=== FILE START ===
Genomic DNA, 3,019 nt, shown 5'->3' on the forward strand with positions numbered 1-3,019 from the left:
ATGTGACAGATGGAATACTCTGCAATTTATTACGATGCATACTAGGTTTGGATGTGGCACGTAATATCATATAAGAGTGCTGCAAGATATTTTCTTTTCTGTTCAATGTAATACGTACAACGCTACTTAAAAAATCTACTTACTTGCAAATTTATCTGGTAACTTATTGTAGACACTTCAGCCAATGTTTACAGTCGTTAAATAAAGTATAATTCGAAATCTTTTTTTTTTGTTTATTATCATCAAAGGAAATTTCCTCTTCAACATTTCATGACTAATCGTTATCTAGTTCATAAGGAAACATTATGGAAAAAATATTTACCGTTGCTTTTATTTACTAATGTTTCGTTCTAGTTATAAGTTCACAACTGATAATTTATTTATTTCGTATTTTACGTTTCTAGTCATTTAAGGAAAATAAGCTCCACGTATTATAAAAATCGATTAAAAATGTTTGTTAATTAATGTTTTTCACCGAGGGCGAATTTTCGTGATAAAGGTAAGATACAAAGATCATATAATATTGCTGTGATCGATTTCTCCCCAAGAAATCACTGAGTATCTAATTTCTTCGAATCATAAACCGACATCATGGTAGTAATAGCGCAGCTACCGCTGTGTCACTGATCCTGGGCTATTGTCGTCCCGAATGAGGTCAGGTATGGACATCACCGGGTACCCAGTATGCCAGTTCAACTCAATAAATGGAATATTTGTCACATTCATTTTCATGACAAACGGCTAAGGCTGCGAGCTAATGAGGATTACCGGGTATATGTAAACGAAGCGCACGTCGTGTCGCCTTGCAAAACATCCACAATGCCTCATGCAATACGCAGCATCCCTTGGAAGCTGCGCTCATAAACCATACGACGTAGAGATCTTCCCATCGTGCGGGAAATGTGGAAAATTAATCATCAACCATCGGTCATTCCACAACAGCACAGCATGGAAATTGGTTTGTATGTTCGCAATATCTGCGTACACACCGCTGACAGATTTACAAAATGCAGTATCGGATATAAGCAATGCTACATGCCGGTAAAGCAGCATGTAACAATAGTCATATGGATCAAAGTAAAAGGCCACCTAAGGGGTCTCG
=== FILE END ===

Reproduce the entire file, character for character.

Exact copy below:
Genomic DNA, 3,019 nt, shown 5'->3' on the forward strand with positions numbered 1-3,019 from the left:
ATGTGACAGATGGAATACTCTGCAATTTATTACGATGCATACTAGGTTTGGATGTGGCACGTAATATCATATAAGAGTGCTGCAAGATATTTTCTTTTCTGTTCAATGTAATACGTACAACGCTACTTAAAAAATCTACTTACTTGCAAATTTATCTGGTAACTTATTGTAGACACTTCAGCCAATGTTTACAGTCGTTAAATAAAGTATAATTCGAAATCTTTTTTTTTTGTTTATTATCATCAAAGGAAATTTCCTCTTCAACATTTCATGACTAATCGTTATCTAGTTCATAAGGAAACATTATGGAAAAAATATTTACCGTTGCTTTTATTTACTAATGTTTCGTTCTAGTTATAAGTTCACAACTGATAATTTATTTATTTCGTATTTTACGTTTCTAGTCATTTAAGGAAAATAAGCTCCACGTATTATAAAAATCGATTAAAAATGTTTGTTAATTAATGTTTTTCACCGAGGGCGAATTTTCGTGATAAAGGTAAGATACAAAGATCATATAATATTGCTGTGATCGATTTCTCCCCAAGAAATCACTGAGTATCTAATTTCTTCGAATCATAAACCGACATCATGGTAGTAATAGCGCAGCTACCGCTGTGTCACTGATCCTGGGCTATTGTCGTCCCGAATGAGGTCAGGTATGGACATCACCGGGTACCCAGTATGCCAGTTCAACTCAATAAATGGAATATTTGTCACATTCATTTTCATGACAAACGGCTAAGGCTGCGAGCTAATGAGGATTACCGGGTATATGTAAACGAAGCGCACGTCGTGTCGCCTTGCAAAACATCCACAATGCCTCATGCAATACGCAGCATCCCTTGGAAGCTGCGCTCATAAACCATACGACGTAGAGATCTTCCCATCGTGCGGGAAATGTGGAAAATTAATCATCAACCATCGGTCATTCCACAACAGCACAGCATGGAAATTGGTTTGTATGTTCGCAATATCTGCGTACACACCGCTGACAGATTTACAAAATGCAGTATCGGATATAAGCAATGCTACATGCCGGTAAAGCAGCATGTAACAATAGTCATATGGATCAAAGTAAAAGGCCACCTAAGGGGTCTCG